Last Friday, around lunchtime, Glen Cove Hospital staff took a break from their routines to enjoy a few minutes of horseplay in the employee parking lot. For two hours, employees visited with two miniature horses to relieve the stress from the coronavirus pandemic as it nears the two-year mark.
“We felt it was a nice break and something to relieve the stress from dealing with Covid and the isolation of being in the hospital so long,” Doreen Mather, a nurse navigator and head of patient and customer experience, said. “It was something nice we could do as a way to say thank you to the employees and staff.”
The two horses, Aidan and Pearl, both 11 and about 36 inches tall, arrived at the hospital in a minivan, accompanied by staff and volunteers from HorseAbility, a nonprofit therapeutic sportsmanship center in Old Westbury. The organization has many programs that promote the physical, psychological, emotional, social and spiritual well-being of participants, based on the idea that lives can be improved through interactions with horses. Hospital employees took a few minutes to pet the animals and pose for photos.
“I think that sometimes just being next to an animal is soothing. It creates a sense of calmness,” Mather said. “For 10 minutes, the employees here can forget they’re at work, and it’s like being somewhere else. The feedback from everyone so far has been tremendous.”
Dr. Conor Sperzel was among those who stopped by to meet Aidan and Pearl. “They’re adorable, and it’s just a nice, unusual thing to have to bring up the mood,” Sperzel said. “It’s always very busy, so it’s nice to get a few minutes out of the day to come and unwind and decompress.”
David Laven, a medical student at Stony Brook University who is studying occupational therapy in the hospital’s brain injury unit, agreed. “I think it’s great,” he said of the horses’ visit. “Being a student, I’m usually cooped up in the office trying to get as much work done as I can, so it’s great to come down and check this out for a few minutes to take my mind off the busyness. It’s a welcome respite.”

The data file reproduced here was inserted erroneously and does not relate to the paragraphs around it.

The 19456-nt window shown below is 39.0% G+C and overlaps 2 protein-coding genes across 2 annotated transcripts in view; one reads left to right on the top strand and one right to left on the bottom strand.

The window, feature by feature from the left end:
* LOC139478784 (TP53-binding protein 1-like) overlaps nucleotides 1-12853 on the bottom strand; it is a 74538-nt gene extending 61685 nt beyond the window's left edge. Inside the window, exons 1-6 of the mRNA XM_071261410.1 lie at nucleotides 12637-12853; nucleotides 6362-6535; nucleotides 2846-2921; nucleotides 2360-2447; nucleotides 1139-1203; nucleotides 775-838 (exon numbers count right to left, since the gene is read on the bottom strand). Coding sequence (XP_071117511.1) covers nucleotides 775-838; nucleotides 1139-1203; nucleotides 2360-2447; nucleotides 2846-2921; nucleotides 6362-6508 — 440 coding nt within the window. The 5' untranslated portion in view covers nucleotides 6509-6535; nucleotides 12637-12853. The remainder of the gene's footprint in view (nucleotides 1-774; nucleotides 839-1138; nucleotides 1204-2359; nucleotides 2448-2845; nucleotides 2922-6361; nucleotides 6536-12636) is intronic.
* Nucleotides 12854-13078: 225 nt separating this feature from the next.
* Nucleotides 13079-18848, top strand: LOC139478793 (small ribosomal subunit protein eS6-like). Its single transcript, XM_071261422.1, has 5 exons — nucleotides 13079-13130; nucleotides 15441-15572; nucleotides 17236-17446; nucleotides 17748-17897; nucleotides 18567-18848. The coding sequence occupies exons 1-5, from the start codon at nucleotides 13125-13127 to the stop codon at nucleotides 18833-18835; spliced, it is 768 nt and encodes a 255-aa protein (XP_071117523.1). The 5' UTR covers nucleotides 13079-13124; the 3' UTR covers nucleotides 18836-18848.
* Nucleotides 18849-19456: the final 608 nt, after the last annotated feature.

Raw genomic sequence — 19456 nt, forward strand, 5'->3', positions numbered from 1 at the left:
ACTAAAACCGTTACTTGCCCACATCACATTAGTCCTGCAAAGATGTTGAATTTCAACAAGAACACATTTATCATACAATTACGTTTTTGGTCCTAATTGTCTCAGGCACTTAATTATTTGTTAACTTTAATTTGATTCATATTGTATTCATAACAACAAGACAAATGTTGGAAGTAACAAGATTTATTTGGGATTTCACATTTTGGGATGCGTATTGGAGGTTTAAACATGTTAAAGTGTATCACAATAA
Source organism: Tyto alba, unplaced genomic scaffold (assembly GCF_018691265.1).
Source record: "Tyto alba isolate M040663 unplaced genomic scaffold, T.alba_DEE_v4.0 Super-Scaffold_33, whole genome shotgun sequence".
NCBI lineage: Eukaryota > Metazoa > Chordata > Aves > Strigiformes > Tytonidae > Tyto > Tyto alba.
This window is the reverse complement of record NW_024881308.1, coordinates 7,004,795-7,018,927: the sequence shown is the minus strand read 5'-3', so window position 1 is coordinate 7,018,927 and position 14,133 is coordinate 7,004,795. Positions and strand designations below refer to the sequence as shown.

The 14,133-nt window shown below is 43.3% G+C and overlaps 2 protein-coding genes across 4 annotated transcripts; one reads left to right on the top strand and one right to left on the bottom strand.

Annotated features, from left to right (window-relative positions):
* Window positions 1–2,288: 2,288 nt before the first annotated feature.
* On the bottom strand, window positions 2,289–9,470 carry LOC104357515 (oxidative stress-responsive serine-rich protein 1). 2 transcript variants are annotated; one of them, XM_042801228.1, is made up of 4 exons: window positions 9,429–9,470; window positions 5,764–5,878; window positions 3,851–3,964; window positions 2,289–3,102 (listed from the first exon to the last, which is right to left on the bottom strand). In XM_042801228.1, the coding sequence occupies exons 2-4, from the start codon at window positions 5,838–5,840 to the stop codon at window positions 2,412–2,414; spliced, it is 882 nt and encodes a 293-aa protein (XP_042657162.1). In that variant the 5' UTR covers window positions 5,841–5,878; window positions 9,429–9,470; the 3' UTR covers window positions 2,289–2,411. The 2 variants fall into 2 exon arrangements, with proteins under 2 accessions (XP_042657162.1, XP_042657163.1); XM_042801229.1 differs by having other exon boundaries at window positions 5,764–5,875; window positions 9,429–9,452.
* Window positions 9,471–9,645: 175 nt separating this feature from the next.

Jeanne Doris, who has been a volunteer with HorseAbility for 12 years, said the horses travel frequently to nursing homes, assisted-living centers, camps and schools as part of the organization’s program. “I get a big enjoyment out of this, as everyone else does,” Doris said. “The horses really like what they do, and they enjoy being touched.”
Jamie Kolodziejski, HorseAbility’s operations director, said the use of horses as companions has grown, providing what she called therapeutic horsemanship. “Because of [horses’] nature,” she said, “it makes sense to do that.”
She said HorseAbility acquired Aidan and Pearl as a team when they were young, and getting them ready for a therapy program required training. “When you start a horse working for a therapy program,” she said, “you’re looking for them to have a mild-mannered disposition. Once you have that baseline, you want to let them experience something they might see — sounds, smells, people rushing around, wheelchairs, walkers — and see how they react. Once they see it a couple of times, it becomes second nature to them.”
Before the Covid-19 outbreak, Kolodziejski said, the horses went on four to six visits a week to nursing homes, hospitals and schools. “They’re trained to go in and out of elevators,” she said. “They are very tolerant of the environment with everything going on.
“In my experience with being around horses,” she added, “horses mirror how we feel. A lot of times being around the horses will help to decrease stress and anxiety, because people want them to feel calm and relaxed. So then they feel calm and relaxed in order to get that response. I think it gives people a sense of comfort.”
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